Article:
Understanding-insurance

Common Auto Insurance Myths and Misconceptions

There are many myths on the web about the insurance industry. Which cars are more expensive to insure? Can you get cheaper rates by driving a smaller vehicle? The list goes on and on. Let us break down some of these myths, respond to some of the common misconceptions about car insurance, and reveal the truth about your auto insurance coverage.
 

Red cars are the most expensive to insure.

False: Color does not affect the rate of your insurance. What is taken into consideration is the make, model, body type, engine size, year and of course the driver’s information. This widespread “fact” is actually a myth. 

Small cars are always the cheapest to insure.

False: The size of a vehicle is a factor for insurance rates, smaller is not necessarily better. Smaller cars usually sustain more damage, and people driving them sometimes sustain greater injuries during an accident. Therefore, the cheapest to insure may be something like a mid-sized SUV. It’s still a small vehicle but may be more durable than a car. 

Thieves steal new cars most often. 

False: An older car may have fewer security measures, making it easier to break into, and the thief can earn more money to sell an older car for parts. Theft is also frequently a product of location. Is your car parked behind a locked or monitored gate? Do you park in a garage or on the street? Keep a close eye on the safety of your vehicle, regardless of your car’s age.

A personal auto insurance policy always covers me while I'm operating my own auto for business purposes.

False: Your personal coverage is designed to provide coverage while you are driving for leisure, personal reasons, or when you are commuting to and from work. If you regularly operate your vehicle for job-related reasons, (hauling supplies, meeting with clients, etc…) then you may need separate commercial auto insurance.

Personal finances do not affect insurance rates.

False: Although your insurer does not care how much money is in the bank, your coverage premium could be based on your history of managing your finances. Some insurers have found that low credit scores are associated with a higher risk of claims and a higher average claim value. For the best rates, keep a close watch on your credit score.

As long as I have at least the state-minimum insurance coverage, I am protected from personal liability in an accident.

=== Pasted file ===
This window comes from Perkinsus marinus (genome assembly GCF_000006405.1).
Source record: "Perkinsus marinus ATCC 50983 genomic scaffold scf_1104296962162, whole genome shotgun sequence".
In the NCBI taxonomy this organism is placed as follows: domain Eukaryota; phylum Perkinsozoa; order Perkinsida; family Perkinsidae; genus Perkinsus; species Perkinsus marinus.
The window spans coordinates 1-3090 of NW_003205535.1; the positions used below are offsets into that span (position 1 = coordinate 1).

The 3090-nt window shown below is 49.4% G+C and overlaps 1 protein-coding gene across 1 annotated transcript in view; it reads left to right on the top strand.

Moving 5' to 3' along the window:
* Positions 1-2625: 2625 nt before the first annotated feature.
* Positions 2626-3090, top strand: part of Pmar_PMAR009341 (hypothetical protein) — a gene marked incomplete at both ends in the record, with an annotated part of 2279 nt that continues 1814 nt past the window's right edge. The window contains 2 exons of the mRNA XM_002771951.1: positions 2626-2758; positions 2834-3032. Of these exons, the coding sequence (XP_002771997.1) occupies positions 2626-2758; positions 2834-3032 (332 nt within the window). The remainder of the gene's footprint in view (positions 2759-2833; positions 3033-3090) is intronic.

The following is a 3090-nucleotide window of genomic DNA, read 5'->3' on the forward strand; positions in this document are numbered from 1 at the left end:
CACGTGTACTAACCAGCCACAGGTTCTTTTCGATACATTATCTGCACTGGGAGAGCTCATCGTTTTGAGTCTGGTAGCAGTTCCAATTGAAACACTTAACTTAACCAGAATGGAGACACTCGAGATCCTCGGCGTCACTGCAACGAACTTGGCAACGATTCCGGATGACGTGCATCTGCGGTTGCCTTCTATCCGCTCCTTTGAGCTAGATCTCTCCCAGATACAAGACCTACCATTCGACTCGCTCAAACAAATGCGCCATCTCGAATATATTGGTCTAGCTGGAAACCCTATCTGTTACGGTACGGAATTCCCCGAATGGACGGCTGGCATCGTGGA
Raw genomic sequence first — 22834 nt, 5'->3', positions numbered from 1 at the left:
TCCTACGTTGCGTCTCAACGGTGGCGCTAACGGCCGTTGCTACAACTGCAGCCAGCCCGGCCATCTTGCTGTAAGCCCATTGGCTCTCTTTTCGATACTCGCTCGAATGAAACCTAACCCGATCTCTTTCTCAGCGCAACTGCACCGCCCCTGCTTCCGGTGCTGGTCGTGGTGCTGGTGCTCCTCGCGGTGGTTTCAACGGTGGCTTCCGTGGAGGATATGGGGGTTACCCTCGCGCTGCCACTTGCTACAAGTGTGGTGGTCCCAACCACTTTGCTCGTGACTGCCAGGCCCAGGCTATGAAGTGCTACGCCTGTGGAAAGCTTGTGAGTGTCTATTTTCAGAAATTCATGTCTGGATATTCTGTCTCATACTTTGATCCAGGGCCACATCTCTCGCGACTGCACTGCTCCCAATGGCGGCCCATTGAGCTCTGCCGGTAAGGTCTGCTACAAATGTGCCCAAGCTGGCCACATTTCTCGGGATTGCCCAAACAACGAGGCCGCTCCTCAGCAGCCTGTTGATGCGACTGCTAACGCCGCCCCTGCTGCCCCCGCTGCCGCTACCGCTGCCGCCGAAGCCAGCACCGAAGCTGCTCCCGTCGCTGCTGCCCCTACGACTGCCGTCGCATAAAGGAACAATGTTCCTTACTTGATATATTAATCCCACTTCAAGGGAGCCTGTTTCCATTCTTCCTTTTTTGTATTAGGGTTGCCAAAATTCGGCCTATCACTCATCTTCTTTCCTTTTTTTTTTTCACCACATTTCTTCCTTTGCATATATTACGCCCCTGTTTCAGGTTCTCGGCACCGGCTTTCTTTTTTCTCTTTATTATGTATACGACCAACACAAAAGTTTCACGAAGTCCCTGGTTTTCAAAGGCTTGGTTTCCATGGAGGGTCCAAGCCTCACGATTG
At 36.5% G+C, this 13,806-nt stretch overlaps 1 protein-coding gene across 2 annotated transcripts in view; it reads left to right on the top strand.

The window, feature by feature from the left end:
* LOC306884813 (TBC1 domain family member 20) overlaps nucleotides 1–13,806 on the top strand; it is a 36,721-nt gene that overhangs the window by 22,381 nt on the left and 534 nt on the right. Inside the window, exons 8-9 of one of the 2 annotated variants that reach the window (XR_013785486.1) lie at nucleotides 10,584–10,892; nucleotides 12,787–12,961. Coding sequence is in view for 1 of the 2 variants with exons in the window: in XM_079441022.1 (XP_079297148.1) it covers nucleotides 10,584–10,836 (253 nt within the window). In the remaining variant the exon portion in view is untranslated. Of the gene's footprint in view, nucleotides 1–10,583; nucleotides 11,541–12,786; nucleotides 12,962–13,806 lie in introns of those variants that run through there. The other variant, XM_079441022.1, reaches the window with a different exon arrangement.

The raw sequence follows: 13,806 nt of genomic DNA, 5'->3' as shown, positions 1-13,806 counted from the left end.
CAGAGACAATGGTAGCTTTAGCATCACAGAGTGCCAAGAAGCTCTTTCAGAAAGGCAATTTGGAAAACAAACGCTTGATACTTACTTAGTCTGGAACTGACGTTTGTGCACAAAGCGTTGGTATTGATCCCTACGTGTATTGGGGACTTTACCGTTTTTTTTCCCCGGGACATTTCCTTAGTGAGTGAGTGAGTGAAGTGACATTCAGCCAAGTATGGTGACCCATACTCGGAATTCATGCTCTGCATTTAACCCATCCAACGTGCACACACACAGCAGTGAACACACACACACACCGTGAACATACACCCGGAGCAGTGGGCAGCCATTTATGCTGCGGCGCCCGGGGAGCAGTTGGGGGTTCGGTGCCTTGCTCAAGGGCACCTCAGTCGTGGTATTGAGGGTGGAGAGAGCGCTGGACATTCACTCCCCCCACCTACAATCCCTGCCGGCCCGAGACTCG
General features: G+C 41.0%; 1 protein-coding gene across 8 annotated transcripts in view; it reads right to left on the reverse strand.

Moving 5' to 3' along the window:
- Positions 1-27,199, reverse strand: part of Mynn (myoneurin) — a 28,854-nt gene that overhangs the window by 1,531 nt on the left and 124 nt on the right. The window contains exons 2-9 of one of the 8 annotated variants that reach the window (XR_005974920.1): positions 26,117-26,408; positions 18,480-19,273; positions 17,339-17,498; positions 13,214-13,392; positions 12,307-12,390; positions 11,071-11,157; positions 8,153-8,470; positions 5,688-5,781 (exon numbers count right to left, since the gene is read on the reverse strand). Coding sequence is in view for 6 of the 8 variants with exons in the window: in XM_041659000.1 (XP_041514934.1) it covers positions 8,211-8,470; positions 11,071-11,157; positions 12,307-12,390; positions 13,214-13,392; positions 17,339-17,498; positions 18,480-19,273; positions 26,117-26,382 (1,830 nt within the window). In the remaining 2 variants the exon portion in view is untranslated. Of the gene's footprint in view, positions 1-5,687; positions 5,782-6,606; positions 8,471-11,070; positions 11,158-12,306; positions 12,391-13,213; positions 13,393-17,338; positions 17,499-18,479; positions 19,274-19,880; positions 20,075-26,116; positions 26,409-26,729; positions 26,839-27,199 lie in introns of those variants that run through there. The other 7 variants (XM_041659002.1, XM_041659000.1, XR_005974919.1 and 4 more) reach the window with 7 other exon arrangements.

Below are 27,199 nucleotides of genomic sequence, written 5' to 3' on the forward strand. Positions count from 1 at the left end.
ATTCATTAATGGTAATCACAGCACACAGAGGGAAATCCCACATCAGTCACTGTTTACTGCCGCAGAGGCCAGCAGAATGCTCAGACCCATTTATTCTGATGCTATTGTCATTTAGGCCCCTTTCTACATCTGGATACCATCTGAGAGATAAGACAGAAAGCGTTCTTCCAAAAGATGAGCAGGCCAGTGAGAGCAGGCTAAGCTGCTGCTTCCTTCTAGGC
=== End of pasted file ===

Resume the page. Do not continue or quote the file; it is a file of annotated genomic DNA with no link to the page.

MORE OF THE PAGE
False: Believing that liability can fully protect you could be the most costly auto insurance myth of all. Each state establishes a minimum amount of liability coverage that each driver must have. Though minimum coverage satisfies state requirements, it does nothing to limit your financial liability in an accident. If, for example, you are at fault for an accident and are sued for property loss and bodily injuries, you are still on the hook for any judgment or settlement not covered by your insurance policy.

I have "full coverage" insurance. I'm covered for any circumstance.

False: One of the most important things you can do is find out the types of events your insurance covers. “Full coverage" is a frequently used term, but full coverage is not an actual type of coverage. So while you may have liability, collision, and comprehensive protection, your policy may be lacking in other types of coverage, such as uninsured motorist protection, reimbursement for emergency roadside assistance, or rental cars.

Letting my coverage lapse will save me money. 

False: Initially, going a few months without insurance will keep you from having to pay premiums and can save you money. However, when you reinstate your policy, your rate could go up significantly due to that lapse, which would just make your premium higher than it was before the lapse. You could also get a ticket...or worse! What would happen if you get into an accident with no insurance? Taking such a risk could end up costing you, so we don’t recommend it.

 

Don’t fall for these myths! Some of these common auto insurance misconceptions hold many people back from getting the coverage they need. Never make assumptions about your auto insurance coverage without first contacting your agent. What you don't know — or what you incorrectly assume — could end up costing you hundreds or thousands of dollars. Talk to one of our friendly agents at 1-800-INFINITY to ask any questions and verify any rumors you may have heard about insurance coverage. Give us a call today. 1-800-INFINITY.

 

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